Alert and Oriented said...

Equipoise cannot be reached in a centrally planned economy, which is what health care has become increasingly over the last several decades. Because consumers (patients) don't immediately bear the cost of safety so as to modify their consuming behavior, there is no way to tell how much safety is enough. For the bureaucrats who are making the decisions (and their advisers like the IOM), there is never enough safety. That's because a bureaucrat's main incentive is to keep his job and not have his name or the name of his agency reported in the press in relationship to an "avoidable tragedy." And for bureaucrats, funds are unlimited as they come for your pocket and mine...

Andrew_M_Garland said...

Safety is not an absolute good. People routinely trade off safety against cost and pleasure.

People ski, routinely endangering life and limb for a thrill, paying a good amount to do it. People drive to work, trading unsafe car travel for higher incomes and personal freedom. But, some people do not ski, and a few people avoid cars as much as possible because they are too unsafe for them.

What is the proper amount of safety in a hospital compared to the costs of acheiving it? No one can know in general, because individuals vary. The "right" outcome would deliver an optimal amount of safety vs cost for each individual. That is a tough problem, but the best compromise is a process of discovery. That process can only come out of "market" interactions. Those interactions are eliminated by the current highly regulated, top-down mandates of a central bureaucracy interested in its own importance.

I wouldn't pay more for an unexpired pillow, unless it smelled bad. I would pay more for a hospital with convenient hand-washing stations and a rule against shaking hands with patients.

If patients cannot benefit from the lower costs of safety equipoise, then the system will fix at too much safety at too high a cost. Vital care will be rationed, rather than delivered at slightly greater risk. Too little safety increases death. Too high a cost increases death.

Anonymous said...

Where to start? I guess I might start with two questions. Where would we be without the 2001 and 2003 tax cuts? Where would we be if we had PAID for Afghanistan and Iraq? Sorry - third question. How would you re-do the Medicare Meds program? Would you maybe include the ability to negotiate price? But back to your issue... The first thing we might try is to have transparency on in-patient costs. Is there a web site where I can see how much it is going to cost to have this heart valve replaced? You're not big on bureaucracy, but how many do get MRSA while hospitalized? What are the costs of those infections? Are those infections reduced with new regs? What are those savings?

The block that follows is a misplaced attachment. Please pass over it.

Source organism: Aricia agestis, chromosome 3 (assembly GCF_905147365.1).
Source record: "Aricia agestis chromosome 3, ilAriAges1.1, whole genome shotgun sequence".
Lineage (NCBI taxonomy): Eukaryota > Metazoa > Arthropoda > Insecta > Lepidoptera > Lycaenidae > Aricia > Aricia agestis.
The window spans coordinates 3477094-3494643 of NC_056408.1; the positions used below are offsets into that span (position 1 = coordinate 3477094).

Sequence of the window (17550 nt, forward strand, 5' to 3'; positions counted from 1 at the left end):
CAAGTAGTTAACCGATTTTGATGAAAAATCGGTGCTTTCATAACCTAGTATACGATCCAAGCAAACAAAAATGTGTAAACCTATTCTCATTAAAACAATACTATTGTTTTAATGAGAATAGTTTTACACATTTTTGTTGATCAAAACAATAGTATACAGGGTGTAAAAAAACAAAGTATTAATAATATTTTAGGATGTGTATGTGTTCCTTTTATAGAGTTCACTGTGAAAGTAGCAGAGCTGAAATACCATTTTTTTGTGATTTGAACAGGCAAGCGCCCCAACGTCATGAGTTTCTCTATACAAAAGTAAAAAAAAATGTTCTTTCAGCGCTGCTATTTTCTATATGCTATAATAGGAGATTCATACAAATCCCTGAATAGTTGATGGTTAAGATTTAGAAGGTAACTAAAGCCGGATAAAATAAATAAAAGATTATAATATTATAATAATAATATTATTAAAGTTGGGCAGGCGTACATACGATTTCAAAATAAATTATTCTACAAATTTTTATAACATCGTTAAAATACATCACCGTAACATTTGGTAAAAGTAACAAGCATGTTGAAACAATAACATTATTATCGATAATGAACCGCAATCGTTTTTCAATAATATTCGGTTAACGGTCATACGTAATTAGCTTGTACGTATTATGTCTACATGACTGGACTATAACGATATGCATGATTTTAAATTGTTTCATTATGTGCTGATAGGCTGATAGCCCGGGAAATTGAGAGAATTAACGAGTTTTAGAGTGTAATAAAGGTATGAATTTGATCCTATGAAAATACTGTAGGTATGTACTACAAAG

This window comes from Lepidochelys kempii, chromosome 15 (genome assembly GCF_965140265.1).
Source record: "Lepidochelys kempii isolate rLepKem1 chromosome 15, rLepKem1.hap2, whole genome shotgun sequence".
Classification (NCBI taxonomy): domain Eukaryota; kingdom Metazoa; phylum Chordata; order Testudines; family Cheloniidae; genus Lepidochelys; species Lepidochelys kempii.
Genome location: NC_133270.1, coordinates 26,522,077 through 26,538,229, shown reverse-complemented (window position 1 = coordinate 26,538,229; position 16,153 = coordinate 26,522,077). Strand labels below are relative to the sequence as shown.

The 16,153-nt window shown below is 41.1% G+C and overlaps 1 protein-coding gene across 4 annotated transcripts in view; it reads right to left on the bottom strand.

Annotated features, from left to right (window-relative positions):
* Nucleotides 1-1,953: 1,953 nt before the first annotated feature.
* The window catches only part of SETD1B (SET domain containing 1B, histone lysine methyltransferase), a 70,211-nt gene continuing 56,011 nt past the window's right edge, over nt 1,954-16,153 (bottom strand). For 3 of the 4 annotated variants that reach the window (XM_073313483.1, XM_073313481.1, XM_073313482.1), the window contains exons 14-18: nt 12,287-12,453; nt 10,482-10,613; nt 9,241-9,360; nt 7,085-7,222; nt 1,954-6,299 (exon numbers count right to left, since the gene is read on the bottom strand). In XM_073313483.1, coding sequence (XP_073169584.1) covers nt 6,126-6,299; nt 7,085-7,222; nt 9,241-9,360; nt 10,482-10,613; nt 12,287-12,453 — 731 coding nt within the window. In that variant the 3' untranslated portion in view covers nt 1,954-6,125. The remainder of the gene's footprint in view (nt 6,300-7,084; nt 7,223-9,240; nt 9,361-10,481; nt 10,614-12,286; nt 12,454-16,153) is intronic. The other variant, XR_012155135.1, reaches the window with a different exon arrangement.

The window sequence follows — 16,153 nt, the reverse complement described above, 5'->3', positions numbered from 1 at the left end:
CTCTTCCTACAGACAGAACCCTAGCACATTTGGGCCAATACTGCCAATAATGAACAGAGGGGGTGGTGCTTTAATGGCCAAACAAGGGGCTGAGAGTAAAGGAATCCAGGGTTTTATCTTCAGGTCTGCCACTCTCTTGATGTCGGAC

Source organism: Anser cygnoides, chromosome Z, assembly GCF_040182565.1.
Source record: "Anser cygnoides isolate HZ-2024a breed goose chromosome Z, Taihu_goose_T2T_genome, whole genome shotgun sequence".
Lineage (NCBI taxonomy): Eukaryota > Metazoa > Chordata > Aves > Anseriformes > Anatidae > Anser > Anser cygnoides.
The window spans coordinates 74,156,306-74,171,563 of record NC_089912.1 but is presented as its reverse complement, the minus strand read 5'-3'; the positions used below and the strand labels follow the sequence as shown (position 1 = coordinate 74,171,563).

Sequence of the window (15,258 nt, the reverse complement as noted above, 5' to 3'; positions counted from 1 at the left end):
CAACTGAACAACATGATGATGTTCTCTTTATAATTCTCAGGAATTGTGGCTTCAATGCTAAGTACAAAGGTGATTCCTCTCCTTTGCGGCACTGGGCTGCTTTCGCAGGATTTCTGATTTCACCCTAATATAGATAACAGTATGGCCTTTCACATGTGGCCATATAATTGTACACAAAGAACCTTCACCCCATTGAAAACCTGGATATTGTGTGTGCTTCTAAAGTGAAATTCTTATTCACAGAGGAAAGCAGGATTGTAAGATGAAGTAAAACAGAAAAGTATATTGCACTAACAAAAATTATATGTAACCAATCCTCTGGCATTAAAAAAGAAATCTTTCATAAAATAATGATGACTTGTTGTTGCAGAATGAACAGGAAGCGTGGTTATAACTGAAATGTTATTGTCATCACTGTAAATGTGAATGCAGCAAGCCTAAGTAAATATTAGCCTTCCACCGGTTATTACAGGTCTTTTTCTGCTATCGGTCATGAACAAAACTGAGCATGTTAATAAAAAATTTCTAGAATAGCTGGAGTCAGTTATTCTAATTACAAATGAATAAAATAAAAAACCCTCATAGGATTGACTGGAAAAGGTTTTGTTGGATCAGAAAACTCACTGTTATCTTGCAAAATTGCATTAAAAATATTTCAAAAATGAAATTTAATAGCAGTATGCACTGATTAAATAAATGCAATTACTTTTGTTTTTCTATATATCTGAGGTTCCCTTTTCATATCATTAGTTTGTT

Damn. You drive me crazy. You love the new medical technology and their marvels, but at heart I picture you happiest as the careworn doctor in that familar painting sitting in the lamplight by the bedside of a dying patient. Nothing is between you and that patient - except, of course, death. But no bureaucracy!

I fear your heart is in 1880 and your head is in 2015. Like the rest of us - you're doomed.

Tim Hulsey said...

The JCAHO people need to get a real job!! When you have an oragnization with a captive whipping boy and mandates from the government to "improve" the system, they will find things to lash out about, even if they have to make them up; even if they have no data to support their recommendations! Buy more instruments so you don't have to flash sterilize, since this shorter cycle, which has probably been in use for not quite a hundred years yet, might lead to more infections. Is there any data to support the pressure to stock up on expensive surgical instruments? NO!! Then, it must be cost effective? NO!!!! But JCAHO can't be seen to be finding everything adequately handled! They have to create a problem where no problem really exists just to justify their own existence! Asking an organization to find fault with a system is a self fulfilling prophecy.
Maybe we could swap the JCAHO for the NCAA!! I suppose we would then have to worry about recruiting practices, though!